EFF to Supreme Court: Protect the Privacy of Cross-Border Data
The Electronic Frontier Foundation urged the Supreme Court today to hold that Microsoft cannot be forced by the U.S. government to disclose the contents of users’ emails stored on the company’s computers in Dublin, Ireland.
The stakes for user privacy in the court’s decision are extremely high. Governments around the world may feel empowered to snoop on the countless emails, chats, and other online communications that cross international boundaries if the court sides with the government.
At the center of the case, the U.S. government is attempting to overturn a Second Circuit decision holding that police cannot use U.S. warrants to compel U.S. Internet companies to disclose users’ email and digital content stored outside the United States. The appellate court reasoned that this extraterritorial application of a U.S. warrant would exceed the process Congress created — the Electronic Communications Privacy Act (ECPA) — to protect people’s privacy while allowing law enforcement access to emails. The case is titled United States v. Microsoft, and is often called “the Microsoft Ireland case.” EFF joined the ACLU, Brennan Center, Restore the Fourth, and R Street Institute to file the amicus brief with the Supreme Court.
The U.S. government’s unilateral approach to obtaining Microsoft users’ emails would bypass the international procedures that it has previously agreed to. Specifically, the U.S. has signed treaties with 65 individual countries and the European Union, called Mutual Legal Assistance Treaties (MLATs), that enable the U.S. to apply to foreign governments where evidence of a crime is located, and ask that country to assist in collecting the evidence under its own privacy laws. The countries the United States has partnered with can similarly request that the U.S. Department of Justice help them collect evidence stored in the United States. Under MLATs, foreign countries must follow the privacy rules established by U.S. law, including the requirement under the Fourth Amendment that law enforcement obtain a warrant to search and seize content. These MLATs recognize the importance of other countries’ privacy and human rights laws. Ireland has advised the U.S. Supreme Court that it believes the MLAT process is the most appropriate means for the U.S. government to obtain the emails that Microsoft stores in Ireland.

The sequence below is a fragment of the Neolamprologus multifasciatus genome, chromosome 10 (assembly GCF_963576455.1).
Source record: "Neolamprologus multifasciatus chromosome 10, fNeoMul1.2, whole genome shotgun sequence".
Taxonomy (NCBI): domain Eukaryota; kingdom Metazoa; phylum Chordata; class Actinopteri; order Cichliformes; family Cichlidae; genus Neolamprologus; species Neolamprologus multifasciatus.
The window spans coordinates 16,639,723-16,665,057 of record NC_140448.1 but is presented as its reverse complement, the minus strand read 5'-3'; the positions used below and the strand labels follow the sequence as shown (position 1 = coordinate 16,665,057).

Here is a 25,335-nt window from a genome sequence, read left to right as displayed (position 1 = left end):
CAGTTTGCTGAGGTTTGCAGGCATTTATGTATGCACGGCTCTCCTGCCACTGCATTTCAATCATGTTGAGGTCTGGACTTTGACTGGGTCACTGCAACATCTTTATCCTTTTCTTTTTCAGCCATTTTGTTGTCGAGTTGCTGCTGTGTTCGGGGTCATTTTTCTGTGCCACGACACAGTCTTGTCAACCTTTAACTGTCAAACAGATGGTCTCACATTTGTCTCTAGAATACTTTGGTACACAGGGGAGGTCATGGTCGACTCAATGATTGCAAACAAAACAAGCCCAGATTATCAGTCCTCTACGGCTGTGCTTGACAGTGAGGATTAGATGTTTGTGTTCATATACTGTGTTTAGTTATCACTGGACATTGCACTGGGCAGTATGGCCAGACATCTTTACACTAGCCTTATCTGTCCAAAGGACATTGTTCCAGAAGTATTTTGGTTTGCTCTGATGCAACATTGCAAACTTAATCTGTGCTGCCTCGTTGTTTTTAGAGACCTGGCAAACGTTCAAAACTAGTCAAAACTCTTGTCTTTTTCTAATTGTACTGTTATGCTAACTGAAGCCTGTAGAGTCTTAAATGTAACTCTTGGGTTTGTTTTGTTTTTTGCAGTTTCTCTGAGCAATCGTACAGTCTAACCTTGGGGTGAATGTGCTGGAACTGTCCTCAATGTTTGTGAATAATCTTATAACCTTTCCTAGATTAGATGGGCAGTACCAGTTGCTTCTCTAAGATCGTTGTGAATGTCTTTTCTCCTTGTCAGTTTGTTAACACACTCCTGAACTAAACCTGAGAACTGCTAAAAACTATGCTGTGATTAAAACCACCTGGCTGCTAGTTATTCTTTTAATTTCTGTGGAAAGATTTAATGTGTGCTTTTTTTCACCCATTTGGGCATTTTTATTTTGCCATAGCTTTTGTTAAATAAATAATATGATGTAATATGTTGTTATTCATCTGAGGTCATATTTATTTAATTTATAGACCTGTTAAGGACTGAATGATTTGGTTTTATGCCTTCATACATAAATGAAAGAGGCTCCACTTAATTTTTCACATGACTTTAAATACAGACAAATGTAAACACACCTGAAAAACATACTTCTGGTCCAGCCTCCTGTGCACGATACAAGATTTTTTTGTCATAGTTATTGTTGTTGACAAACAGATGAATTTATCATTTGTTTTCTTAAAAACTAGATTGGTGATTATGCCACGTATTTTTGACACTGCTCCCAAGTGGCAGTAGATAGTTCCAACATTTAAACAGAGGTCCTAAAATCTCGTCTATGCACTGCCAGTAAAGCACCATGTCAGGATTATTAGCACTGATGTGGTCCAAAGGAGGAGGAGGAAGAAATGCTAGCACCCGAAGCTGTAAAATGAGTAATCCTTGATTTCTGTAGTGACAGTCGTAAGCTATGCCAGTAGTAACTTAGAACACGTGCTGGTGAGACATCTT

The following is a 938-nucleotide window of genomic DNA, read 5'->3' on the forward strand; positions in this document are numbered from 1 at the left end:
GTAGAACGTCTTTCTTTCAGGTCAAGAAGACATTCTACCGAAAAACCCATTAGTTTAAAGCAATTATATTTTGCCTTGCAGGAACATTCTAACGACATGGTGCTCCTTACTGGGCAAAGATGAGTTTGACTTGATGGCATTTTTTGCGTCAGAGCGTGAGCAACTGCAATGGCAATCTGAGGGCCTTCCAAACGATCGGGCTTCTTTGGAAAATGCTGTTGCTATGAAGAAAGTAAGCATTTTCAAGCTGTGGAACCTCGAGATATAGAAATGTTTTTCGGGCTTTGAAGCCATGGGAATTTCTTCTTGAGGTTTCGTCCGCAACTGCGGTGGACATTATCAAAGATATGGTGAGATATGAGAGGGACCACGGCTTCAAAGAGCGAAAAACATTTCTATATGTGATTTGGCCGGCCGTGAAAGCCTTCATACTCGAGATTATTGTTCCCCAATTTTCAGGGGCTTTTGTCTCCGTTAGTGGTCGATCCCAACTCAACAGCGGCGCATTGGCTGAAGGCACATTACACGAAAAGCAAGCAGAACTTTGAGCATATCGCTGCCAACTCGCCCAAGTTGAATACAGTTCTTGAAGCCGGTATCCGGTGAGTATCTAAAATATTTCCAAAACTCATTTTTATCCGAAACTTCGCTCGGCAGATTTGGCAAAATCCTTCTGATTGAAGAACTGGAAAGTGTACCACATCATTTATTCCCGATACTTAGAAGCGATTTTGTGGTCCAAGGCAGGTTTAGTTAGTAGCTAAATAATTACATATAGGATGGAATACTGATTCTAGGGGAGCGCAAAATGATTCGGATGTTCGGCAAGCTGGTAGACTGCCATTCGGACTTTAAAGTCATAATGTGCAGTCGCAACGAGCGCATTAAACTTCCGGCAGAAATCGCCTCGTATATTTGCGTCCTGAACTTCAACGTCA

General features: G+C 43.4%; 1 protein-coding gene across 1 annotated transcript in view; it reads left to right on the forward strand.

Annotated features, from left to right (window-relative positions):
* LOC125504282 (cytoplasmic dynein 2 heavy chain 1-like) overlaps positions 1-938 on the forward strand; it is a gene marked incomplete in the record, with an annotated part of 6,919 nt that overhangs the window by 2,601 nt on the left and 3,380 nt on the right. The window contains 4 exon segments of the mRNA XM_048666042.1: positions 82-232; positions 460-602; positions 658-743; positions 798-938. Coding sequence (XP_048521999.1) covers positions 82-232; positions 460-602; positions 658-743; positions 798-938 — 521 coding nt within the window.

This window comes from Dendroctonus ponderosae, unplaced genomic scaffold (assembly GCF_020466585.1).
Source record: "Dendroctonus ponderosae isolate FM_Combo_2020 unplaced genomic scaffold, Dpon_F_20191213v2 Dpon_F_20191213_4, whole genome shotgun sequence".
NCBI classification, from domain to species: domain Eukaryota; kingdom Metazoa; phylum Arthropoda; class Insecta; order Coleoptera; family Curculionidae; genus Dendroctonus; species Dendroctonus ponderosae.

To evade using MLATs, and get around the fact that U.S. warrants typically do not have international reach, the U.S. government is arguing that a Fourth Amendment search and seizure only occurs when Microsoft, within the United States, delivers emails to officers of the U.S. government. That is simply not the case. Rather, if Microsoft copies or moves data from Ireland to the United States on demand from the U.S. government, that is a search and seizure, and it occurs abroad. As our amicus brief states:
Furthermore, the Government’s argument that such collection and copying does not “expand[ ] [Microsoft’s] authority over those emails” (id.) ignores that it does expand the government’s authority over them. A government-directed exercise of dominion over an individual’s private communications, by itself, is a Fourth Amendment seizure.
EFF has long worked to ensure the greatest privacy protection for cross-border data. In the Microsoft Ireland case, we filed amicus briefs before the district court and the appellate court. We are also fighting for privacy protections at the international level in the Council of Europe, where a new treaty could allow direct foreign law enforcement access to data stored in other countries’ territories. And EFF is advocating against overbroad DOJ legislative proposals to access online content stored abroad.
We urge the Supreme Court to hold the government accountable for following the rules set by Congress, and by international treaty, when law enforcement agencies seek access to our private conversations stored outside the United States. The court is expected to decide this case during the spring 2018 term.
We thank our counsel Brett J. Williamson, Nathaniel Asher, David K. Lukmire, and Cara Gagliano of O’Melveny & Myers.